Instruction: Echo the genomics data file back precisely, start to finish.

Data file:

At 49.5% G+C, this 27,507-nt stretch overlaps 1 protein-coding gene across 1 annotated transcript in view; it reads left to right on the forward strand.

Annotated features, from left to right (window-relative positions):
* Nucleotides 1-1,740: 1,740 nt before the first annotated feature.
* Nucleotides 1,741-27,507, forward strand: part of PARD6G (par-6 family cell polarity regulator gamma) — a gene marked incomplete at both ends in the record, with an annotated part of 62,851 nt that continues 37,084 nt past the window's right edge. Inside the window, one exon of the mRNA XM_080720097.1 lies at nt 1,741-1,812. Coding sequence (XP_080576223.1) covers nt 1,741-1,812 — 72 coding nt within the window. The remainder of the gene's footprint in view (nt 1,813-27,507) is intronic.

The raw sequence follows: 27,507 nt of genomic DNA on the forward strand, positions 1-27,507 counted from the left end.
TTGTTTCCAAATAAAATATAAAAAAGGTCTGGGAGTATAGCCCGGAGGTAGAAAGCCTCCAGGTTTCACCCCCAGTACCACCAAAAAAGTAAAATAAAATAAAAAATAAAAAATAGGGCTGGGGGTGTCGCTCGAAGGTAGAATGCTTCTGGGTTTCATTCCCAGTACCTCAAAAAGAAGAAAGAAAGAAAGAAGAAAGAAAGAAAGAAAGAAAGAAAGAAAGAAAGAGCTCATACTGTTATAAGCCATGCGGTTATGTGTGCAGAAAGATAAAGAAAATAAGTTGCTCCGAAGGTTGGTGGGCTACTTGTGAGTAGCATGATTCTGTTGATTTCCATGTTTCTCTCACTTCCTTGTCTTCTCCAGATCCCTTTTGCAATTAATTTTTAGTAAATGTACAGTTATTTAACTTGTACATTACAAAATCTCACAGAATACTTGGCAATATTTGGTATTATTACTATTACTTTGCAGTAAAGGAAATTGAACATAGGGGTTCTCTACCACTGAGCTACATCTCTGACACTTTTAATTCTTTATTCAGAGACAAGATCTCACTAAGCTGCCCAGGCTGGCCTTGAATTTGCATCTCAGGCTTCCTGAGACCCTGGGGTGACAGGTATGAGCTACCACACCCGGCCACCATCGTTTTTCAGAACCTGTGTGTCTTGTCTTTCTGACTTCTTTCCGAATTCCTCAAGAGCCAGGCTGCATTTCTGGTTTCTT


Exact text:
At 49.5% G+C, this 27,507-nt stretch overlaps 1 protein-coding gene across 1 annotated transcript in view; it reads left to right on the forward strand.

Annotated features, from left to right (window-relative positions):
* Nucleotides 1-1,740: 1,740 nt before the first annotated feature.
* Nucleotides 1,741-27,507, forward strand: part of PARD6G (par-6 family cell polarity regulator gamma) — a gene marked incomplete at both ends in the record, with an annotated part of 62,851 nt that continues 37,084 nt past the window's right edge. Inside the window, one exon of the mRNA XM_080720097.1 lies at nt 1,741-1,812. Coding sequence (XP_080576223.1) covers nt 1,741-1,812 — 72 coding nt within the window. The remainder of the gene's footprint in view (nt 1,813-27,507) is intronic.

The raw sequence follows: 27,507 nt of genomic DNA on the forward strand, positions 1-27,507 counted from the left end.
TTGTTTCCAAATAAAATATAAAAAAGGTCTGGGAGTATAGCCCGGAGGTAGAAAGCCTCCAGGTTTCACCCCCAGTACCACCAAAAAAGTAAAATAAAATAAAAAATAAAAAATAGGGCTGGGGGTGTCGCTCGAAGGTAGAATGCTTCTGGGTTTCATTCCCAGTACCTCAAAAAGAAGAAAGAAAGAAAGAAGAAAGAAAGAAAGAAAGAAAGAAAGAAAGAAAGAGCTCATACTGTTATAAGCCATGCGGTTATGTGTGCAGAAAGATAAAGAAAATAAGTTGCTCCGAAGGTTGGTGGGCTACTTGTGAGTAGCATGATTCTGTTGATTTCCATGTTTCTCTCACTTCCTTGTCTTCTCCAGATCCCTTTTGCAATTAATTTTTAGTAAATGTACAGTTATTTAACTTGTACATTACAAAATCTCACAGAATACTTGGCAATATTTGGTATTATTACTATTACTTTGCAGTAAAGGAAATTGAACATAGGGGTTCTCTACCACTGAGCTACATCTCTGACACTTTTAATTCTTTATTCAGAGACAAGATCTCACTAAGCTGCCCAGGCTGGCCTTGAATTTGCATCTCAGGCTTCCTGAGACCCTGGGGTGACAGGTATGAGCTACCACACCCGGCCACCATCGTTTTTCAGAACCTGTGTGTCTTGTCTTTCTGACTTCTTTCCGAATTCCTCAAGAGCCAGGCTGCATTTCTGGTTTCTT